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ICAM Fellow Uses Molecular Dynamics Simulations to Investigate Membrane Proteins

Sun, June 19, 2011

Dr. Magnus Andersson obtained his Ph.D. in 2009 from Chalmers University of Technology in Sweden where he developed a time-resolved X-ray methodology for visualizing membrane protein dynamics in solution. As a natural consequence of his strong interest in structural biology and protein dynamics, he has now entered the field of molecular dynamics (MD) simulation. In order to unveil the complex structural-functional relationships of biological macromolecules, a combined experimental-theoretical approach offers a remarkable advantage. He is currently working as an ICAM Postdoctoral Fellow at the University of California-Irvine with Dr. Stephen H. White as Primary Mentor and Dr. H. Ronald Kaback, UCLA, as Secondary Mentor.

Andersson is investigating the mechanisms of membrane proteins.  Membrane proteins are the proteins located in the membrane of cells and organelles. These proteins carry out many important processes, such as transport of different ions and solutes over the membrane.  They also provide ways for the cell to communicate with its surroundings. Furthermore, membrane proteins represent 60 percent of all drug targets, which makes the need for understanding their function even more important.

To unravel the exact mechanisms by which these proteins function, Andersson seeks a detailed understanding of how they arrange themselves in the membrane environment. It is possible, although extremely challenging, to determine the structure of a membrane protein by shining X-rays through a crystal containing the protein of interest. This methodology is called X-ray crystallography and has provided invaluable structural knowledge of many membrane proteins (272 structures to date). However, as Andersson points out, “it is important to remember that proteins do not act as merely static entities.  Rather, they rearrange structurally so as to optimize their specific function.” By using MD simulations, Andersson can calculate the structural dynamics of a protein according to the laws of physics. Recent advancements in both hardware and software development allow scientists to perform these calculations on a nanosecond to millisecond timescale.  This makes MD simulations an extremely powerful tool in the membrane protein field since this is the timescale on which most of these proteins operate.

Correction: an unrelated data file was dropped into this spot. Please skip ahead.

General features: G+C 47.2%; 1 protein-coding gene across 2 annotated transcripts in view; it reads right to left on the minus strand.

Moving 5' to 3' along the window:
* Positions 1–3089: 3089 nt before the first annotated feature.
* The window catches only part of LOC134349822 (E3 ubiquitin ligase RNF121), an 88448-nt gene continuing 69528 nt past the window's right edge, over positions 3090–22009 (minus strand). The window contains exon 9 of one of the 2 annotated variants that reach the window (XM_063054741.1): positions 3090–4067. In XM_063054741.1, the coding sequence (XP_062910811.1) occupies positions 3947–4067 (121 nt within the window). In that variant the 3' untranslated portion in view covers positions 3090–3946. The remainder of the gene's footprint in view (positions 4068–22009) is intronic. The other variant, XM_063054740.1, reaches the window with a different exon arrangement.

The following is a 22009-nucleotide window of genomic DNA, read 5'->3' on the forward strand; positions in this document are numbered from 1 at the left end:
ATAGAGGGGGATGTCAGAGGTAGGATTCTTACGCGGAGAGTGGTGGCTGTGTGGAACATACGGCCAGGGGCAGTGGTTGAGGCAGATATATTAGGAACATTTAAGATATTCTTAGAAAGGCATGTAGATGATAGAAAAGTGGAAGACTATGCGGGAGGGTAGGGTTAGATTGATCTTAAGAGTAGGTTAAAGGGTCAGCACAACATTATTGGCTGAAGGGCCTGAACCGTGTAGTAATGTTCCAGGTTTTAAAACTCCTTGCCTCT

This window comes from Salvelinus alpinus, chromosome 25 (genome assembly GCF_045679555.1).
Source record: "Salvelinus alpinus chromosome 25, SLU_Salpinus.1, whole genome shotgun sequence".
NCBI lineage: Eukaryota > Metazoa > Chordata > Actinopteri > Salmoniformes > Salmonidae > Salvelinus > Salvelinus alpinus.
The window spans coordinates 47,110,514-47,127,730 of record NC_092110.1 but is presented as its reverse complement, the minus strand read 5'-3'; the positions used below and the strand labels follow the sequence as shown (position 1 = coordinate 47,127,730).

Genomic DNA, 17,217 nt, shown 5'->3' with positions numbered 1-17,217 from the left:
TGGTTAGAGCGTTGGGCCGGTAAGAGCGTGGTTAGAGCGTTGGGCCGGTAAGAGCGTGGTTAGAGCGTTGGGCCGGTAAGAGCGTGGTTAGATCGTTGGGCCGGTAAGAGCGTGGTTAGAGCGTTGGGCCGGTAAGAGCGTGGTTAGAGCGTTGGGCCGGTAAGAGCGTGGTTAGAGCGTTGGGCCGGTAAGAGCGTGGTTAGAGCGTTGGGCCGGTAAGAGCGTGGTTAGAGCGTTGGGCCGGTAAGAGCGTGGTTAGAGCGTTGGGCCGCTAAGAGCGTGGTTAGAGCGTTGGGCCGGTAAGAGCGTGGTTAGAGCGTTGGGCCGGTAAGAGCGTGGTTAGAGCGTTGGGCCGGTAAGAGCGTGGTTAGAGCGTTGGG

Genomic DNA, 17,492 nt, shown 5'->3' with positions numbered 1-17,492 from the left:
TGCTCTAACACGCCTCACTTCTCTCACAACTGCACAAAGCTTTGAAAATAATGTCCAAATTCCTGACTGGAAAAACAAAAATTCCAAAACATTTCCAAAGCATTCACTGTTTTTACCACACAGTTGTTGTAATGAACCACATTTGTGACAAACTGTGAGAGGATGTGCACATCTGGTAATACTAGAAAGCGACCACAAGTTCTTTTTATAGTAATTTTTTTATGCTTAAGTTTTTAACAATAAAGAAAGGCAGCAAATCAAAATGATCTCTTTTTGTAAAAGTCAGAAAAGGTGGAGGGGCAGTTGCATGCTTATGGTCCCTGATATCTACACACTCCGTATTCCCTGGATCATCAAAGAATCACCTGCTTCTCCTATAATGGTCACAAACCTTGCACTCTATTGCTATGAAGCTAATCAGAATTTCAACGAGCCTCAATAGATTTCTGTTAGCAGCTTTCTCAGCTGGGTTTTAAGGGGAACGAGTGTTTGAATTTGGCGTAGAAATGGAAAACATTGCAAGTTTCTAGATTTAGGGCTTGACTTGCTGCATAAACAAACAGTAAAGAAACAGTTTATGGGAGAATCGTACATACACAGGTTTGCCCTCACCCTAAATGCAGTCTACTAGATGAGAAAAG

Lactose permease (LacY) is a membrane protein that couples the transport of sugar and protons over the cell membrane and is, according to Andersson, “a perfect model system for studying the structural dynamics of a membrane protein.” The 3D arrangement of this membrane protein is known, and a wealth of biochemical analyses exists. However, the exact mechanism by which LacY transports sugar and protons is not yet known.

As an ICAM Postdoctoral Fellow, Andersson is performing a set of MD simulations to identify the basic principles that govern the catalytic cycle of LacY. Investigating such a complex system by means of MD simulations calls for certain simplifications. For example, by contrasting two systems that differ in some feature, Andersson can learn what role that particular feature plays. This could be a difference in the kinds of lipids surrounding the protein, a mutation in the protein, or, as in Andersson’s study, different protonation states of amino acids.

Mutational studies have identified a set of amino acids in LacY that are absolutely crucial for transporting protons; this guided Andersson in the selection of amino acids to study. Though removing a proton from one of these residues might not sound like a big enough interaction to elicit anything else than a local structural rearrangement around that particular amino acid, Andersson has found that such an interaction has a profound effect on the structural arrangements of amino acids throughout the entire protein. His simulations reveal that removing a single proton can turn a structurally stable state of LacY into a highly flexible state where even large-scale structural changes are observed. This is typical behavior of a transport protein since it needs to change its structure quite significantly in order to transport substrates from one side of the membrane to the other. So, by using MD simulations, Andersson learns clues as to which are the basic principles underlying the catalytic process of a membrane protein.   

Stephen H. White, Andersson’s primary mentor, remarks that Andersson “is an exceptionally promising and talented young scientist. I am delighted that he has agreed to come to my laboratory for postdoctoral research.” 


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